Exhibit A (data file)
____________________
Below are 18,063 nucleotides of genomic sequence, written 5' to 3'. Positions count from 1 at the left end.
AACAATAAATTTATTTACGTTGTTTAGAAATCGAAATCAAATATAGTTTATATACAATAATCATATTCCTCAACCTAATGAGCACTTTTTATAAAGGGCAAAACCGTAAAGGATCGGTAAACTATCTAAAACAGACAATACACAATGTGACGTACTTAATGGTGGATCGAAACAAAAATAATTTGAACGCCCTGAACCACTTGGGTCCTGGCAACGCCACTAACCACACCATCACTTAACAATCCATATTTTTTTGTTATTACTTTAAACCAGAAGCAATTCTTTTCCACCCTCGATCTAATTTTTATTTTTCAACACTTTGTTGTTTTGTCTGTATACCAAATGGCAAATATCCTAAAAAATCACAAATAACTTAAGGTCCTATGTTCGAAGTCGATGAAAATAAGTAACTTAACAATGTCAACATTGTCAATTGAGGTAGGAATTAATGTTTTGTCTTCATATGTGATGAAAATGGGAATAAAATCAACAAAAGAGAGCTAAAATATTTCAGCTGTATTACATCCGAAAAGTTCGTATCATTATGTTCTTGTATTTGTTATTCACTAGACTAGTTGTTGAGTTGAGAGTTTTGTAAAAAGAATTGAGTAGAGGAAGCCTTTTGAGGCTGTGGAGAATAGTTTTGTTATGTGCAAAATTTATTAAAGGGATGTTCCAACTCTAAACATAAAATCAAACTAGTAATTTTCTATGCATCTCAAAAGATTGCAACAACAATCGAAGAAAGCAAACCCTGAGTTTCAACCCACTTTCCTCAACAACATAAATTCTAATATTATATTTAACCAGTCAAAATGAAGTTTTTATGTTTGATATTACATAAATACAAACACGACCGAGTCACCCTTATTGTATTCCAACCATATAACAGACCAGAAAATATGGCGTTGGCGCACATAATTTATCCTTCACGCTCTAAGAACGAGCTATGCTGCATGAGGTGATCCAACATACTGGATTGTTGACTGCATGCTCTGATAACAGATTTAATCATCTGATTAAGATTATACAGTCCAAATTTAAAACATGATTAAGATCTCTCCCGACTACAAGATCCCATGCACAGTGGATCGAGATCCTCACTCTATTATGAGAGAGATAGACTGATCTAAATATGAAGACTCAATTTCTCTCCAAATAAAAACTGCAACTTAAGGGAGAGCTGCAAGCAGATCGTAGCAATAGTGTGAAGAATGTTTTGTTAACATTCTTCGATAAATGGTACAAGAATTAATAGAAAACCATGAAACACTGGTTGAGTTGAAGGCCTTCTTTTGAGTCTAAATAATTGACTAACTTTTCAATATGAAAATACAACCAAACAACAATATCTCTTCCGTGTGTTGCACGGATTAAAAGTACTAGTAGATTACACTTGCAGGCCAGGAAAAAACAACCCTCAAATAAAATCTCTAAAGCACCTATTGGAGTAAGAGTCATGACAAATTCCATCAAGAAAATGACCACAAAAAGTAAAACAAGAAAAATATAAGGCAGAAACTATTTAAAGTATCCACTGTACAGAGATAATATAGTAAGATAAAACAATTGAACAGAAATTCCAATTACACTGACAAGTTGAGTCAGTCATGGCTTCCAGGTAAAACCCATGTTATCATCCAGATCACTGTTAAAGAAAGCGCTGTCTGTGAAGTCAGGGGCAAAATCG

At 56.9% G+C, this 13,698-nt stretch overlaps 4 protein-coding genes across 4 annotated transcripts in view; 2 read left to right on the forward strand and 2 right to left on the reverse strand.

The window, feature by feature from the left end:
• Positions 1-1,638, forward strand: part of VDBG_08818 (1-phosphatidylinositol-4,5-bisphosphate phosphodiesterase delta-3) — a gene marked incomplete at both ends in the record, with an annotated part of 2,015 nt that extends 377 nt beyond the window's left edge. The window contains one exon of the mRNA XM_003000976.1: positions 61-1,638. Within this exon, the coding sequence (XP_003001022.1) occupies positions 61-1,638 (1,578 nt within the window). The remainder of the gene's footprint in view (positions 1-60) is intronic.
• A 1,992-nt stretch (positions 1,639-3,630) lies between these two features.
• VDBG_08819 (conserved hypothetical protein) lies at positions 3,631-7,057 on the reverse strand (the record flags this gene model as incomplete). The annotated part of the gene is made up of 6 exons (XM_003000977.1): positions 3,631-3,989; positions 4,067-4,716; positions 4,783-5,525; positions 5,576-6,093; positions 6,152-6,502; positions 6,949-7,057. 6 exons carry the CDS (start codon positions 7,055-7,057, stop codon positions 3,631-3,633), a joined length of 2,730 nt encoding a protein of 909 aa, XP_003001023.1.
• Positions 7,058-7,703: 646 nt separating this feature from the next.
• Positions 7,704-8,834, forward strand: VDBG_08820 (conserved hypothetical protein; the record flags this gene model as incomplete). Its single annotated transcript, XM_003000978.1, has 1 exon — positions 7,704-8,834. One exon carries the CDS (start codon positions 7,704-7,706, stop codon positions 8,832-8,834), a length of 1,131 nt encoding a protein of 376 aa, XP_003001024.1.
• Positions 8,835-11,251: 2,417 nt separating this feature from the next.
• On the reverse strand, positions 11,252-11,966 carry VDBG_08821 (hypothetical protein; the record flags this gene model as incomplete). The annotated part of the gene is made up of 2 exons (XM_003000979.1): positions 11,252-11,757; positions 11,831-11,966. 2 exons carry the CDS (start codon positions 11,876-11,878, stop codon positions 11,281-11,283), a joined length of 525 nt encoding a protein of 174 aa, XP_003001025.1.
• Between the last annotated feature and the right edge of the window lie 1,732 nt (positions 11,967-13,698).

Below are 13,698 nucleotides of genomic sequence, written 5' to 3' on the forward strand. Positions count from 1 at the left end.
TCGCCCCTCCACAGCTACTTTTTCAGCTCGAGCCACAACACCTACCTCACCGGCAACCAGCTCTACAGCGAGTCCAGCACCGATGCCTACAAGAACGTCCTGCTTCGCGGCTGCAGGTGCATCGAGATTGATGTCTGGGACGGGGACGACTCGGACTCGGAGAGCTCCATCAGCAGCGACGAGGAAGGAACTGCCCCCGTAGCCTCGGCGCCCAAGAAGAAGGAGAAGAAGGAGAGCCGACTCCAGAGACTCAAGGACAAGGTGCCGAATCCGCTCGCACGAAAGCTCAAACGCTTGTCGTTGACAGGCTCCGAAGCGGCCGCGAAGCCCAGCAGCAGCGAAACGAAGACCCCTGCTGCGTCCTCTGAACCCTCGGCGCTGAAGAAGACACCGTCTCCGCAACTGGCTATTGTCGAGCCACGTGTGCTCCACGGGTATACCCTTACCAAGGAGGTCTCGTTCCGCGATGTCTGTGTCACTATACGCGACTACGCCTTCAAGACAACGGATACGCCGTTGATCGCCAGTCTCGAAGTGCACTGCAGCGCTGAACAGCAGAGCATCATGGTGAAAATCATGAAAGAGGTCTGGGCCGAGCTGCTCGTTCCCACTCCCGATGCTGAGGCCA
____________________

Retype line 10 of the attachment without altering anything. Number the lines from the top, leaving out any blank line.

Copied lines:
• Positions 8,835-11,251: 2,417 nt separating this feature from the next.